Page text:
Few students read textbooks, but that shouldn’t be surprsing

Modern culture is saturated with the market system. From the number of advertisements one sees each day to even the sacrosanct realm of academics, the market is ever spreading.

This phenomenon has not come without consequence.

The American higher education system has traditionally been one of tremendous rigor and prestige. From cutting-edge ideas to the freedom to pursue them, intellectuals in the past century have flocked to the prospect of partaking in the American higher education system.

Yet, of late, there has been a decline in the quality of individuals who graduate with their bachelor’s degree. While the impetus is likely to be multivariable, at least one is very apparent in everyday classrooms: Students don’t read their textbooks.

If one is accustomed to looking, it is very plain to see who reads their textbook and who does not. Look for the blank stares in your class. Many critiques of modern education’s decline often blame a decrease in liberal education and an increase in technical job training.

I propose that there is a very simple economic analysis to describe how the rise of technical education acts as an enabling mechanism, permitting students not to read their textbooks.

The opposite of the traditional, liberal education is sometimes referred to as a technical education.

The virtues of focusing one’s attention on his or her future profession can streamline the training process, and allow students to enter the workforce in an expedited fashion.

Given that a technical career requires certification or licensing, a student will recognize an institution such as college as the primary mechanism to get a job in their desired industry.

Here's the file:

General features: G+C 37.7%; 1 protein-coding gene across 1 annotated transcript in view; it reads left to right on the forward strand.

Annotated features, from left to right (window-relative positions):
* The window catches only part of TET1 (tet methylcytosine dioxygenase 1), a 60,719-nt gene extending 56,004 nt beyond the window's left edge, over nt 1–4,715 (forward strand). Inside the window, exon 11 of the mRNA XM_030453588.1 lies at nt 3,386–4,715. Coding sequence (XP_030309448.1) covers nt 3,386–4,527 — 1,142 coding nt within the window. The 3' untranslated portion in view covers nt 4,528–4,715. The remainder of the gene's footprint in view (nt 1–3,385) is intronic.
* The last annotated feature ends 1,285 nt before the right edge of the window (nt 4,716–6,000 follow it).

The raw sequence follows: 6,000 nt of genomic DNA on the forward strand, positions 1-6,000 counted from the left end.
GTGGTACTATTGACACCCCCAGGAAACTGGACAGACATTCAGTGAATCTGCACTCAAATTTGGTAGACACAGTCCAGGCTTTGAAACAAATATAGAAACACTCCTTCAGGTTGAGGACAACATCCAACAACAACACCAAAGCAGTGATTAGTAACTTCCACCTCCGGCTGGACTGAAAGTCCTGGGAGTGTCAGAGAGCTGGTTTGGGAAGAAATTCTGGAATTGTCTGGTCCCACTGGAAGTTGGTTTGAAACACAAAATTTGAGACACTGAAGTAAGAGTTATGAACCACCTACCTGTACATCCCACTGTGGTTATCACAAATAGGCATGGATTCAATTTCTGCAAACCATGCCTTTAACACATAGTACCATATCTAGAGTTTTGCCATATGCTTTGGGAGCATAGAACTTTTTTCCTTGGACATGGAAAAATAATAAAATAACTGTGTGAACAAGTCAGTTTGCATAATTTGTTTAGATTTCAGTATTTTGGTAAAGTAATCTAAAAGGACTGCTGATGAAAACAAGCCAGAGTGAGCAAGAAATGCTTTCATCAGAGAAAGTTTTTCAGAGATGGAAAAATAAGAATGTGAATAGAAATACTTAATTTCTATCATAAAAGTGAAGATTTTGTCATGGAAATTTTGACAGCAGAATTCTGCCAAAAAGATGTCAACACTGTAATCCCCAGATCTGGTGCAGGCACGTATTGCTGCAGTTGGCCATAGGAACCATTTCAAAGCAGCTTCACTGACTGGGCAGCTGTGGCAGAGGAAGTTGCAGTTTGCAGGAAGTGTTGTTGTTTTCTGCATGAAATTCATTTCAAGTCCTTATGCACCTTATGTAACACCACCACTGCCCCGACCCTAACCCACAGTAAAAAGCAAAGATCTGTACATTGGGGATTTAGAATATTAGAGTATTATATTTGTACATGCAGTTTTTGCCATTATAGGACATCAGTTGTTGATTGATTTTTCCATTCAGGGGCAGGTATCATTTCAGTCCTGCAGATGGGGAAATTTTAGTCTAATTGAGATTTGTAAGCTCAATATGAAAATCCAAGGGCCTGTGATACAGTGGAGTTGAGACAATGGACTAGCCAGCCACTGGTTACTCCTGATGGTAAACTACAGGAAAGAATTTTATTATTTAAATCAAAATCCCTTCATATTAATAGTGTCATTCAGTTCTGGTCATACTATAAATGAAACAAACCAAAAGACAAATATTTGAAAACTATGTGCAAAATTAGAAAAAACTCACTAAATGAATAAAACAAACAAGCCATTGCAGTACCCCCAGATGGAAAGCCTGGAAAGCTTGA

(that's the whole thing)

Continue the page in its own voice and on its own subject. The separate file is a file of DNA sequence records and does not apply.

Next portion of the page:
Thus, in order for a student to get a job, there is at least one major goal to accomplish: graduate college.

Yet, a career is not the only part of a student’s future life. Anyone alive also has a number of other things that he or she would like to do, from having friends, to skills and hobbies, to raising kids.

Each of these things requires part of one’s time. It is a fact that time is limited, but there are an unlimited amount of desires for how to use that time.

If this is the case, then time usage becomes a complex game of “what do I value the most?”

A student who has chosen to get a technical education has already made the choice that a large proportion of his or her time will be spent earning a degree. That time, however, might otherwise be spent on any number of things.

Whether those things are drinking a beer or playing video games, a student has inherently decided that learning is initially worth more than those other things.

When a student chooses to be a student, he or she did not choose to be a farmer or a video game player primarily. The choice was to invest in a career.

At any degree-granting college, part of the contract between the student and the educators is a list of requirements for graduation.

These often include required classes, and pertinent to this discussion, a required grade point average. A student must carry a minimum GPA to be labeled competent by his or her college.

The purpose of minimum competency for the college is a matter of liability and reputation, and it ensures that the student will have at least a bare minimum of training in preparation for his or her future job.

The student knows that to get that degree requires surpassing minimum competency. Rationally, a student knows that he or she will be required to perform only so well in classes to get the minimum GPA.

The result of this equation is that a student only needs to work so hard in class. How hard? Only as hard as a particular class requires to get by.

Often, indeed too often, people can squeak without having touched their textbook all semester.

The plain truth, however, is that there is no economic incentive to do more work than this. Perhaps, ultimately, it is the professor’s job to provide that motivation.